Dynamite! – Advent 4 2012 – Deuteronomy 18:15-19

23. December 2012
Advent 4 Rorate Coeli
Deuteronomy 18:15-19

Handling God’s Word is like playing with dynamite. It’s bound to blow up in your face. This scares many from even trying to read it. They’re not sure what will happen. Maybe they’ll cut the wrong wire? Maybe they’ll be too nervous and drop it? Maybe it’ll set off a chain reaction that will destroy everything they hold precious?

This might be a healthy fear. The Word is volatile and explosive.“We should fear and love God” began Luther. We should fear God. But we aren’t to fear His Word. “The fear of the Lord is the beginning of wisdom, and the knowledge of the Holy One is insight.” (Prov. 9:10)  To fear God is to hear his word. “We should fear and love God so that we do not despise preaching and His Word…”

What keeps you from cracking open the Scriptures once and a while? What keeps you away from church, the Divine Service, and the study of God’s Word? Are you scared what God has to say? Are you worried you might not get it? Are you intimidated by the sheer volume of speech contained in those sixty-six volumes? Or is it that your worried God might actually have something to say to you? I mean something specific for just you?

It happens and it is good. The Word devastates the proud and lifts up the beaten. It’s awesome stuff and intimidating at the same time. Even the preacher has difficulty writing a sermon. When he reads the appointed texts for the day and begins to handle the Word of Truth, he’s likely to get burned. It’s dangerous business. This preacher is just as vulnerable to the Word’s work as you are.

The Book of Deuteronomy is such a book. It records Moses’ sermon to the people shortly before they are to finally enter into the Promised Land. He recounts for them again their history and the commandments of God. Deutero means second and nomos means Law. Literally Deuteronomy is the the Law on repeat. He tells them again of their deliverance from Egypt, their refusal to enter the land God swore to give them, their creation of the Golden calf idol, and finally their wilderness wanderings. Now Moses preaches to them again what God delivered on tablets of stone, for liturgy, and for the neighbor.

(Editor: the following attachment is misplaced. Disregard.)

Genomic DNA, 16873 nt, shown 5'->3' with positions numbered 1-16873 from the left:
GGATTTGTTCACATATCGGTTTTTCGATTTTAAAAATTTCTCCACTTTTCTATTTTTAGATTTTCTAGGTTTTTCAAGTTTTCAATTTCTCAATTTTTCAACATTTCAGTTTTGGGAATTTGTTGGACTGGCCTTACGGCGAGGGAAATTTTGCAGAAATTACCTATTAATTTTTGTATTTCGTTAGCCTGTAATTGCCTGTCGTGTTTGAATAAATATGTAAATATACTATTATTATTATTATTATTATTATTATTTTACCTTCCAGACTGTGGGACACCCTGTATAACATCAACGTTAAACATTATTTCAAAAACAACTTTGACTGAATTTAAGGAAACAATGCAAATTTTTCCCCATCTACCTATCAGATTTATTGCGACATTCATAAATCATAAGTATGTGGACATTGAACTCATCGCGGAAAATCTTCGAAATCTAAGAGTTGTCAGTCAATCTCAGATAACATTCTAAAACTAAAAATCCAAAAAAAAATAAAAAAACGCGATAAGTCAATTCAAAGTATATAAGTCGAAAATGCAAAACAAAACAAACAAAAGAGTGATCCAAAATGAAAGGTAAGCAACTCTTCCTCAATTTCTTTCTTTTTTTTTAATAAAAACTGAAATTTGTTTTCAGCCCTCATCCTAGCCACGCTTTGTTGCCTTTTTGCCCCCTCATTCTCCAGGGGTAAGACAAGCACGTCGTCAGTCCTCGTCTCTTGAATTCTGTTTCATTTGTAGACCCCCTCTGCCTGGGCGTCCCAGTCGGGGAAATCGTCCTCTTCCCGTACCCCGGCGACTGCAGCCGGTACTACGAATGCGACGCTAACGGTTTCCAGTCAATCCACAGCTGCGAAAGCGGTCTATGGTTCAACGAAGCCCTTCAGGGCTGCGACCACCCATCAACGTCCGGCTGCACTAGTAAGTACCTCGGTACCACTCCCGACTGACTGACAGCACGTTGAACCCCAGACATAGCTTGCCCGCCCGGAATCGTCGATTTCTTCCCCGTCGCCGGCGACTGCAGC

It’s heavy duty stuff. God is not chaotic but precise. He commands the place of worship, the manner of worship, calendar, and tithes. And then God continues to command how to love your neighbor. He speaks of warfare, of the courts, of inheritance, of uncleanness, and providing for the needy. Attached to this commands are curses and blessings. Do this and you will live. Fail to do this and you are cursed.

It’s the commands of God that people fear most. No one likes being told what to do. And if the what is also true then we are cursed by guilt when we don’t do it. That’s probably why some keep their Bibles closed.  It’s easier to ignore God than take Him seriously. No one liked Moses. His people begged the Lord at Horeb on the day of assembly to get rid of him. It’s not that they hated Moses per se. They hated the Word that came from His mouth. They said, “Let me not hear again the voice of the LORD my God or see this great fire any more, lest I die.”

Avoiding God in His Word is nothing new. The people cowered in fear at the thought of God even opening His mouth again. But beginning with Moses and continuing through John the Baptist, the prophets kept coming at the people with this Word. They spoke only as they were given to speak for they were men under orders. In the name of the Lord they spoke. The people hated them for it. The word they spoke was harsh. It was the severe taskmaster. God was preserving them until they would go into the land they would inherit.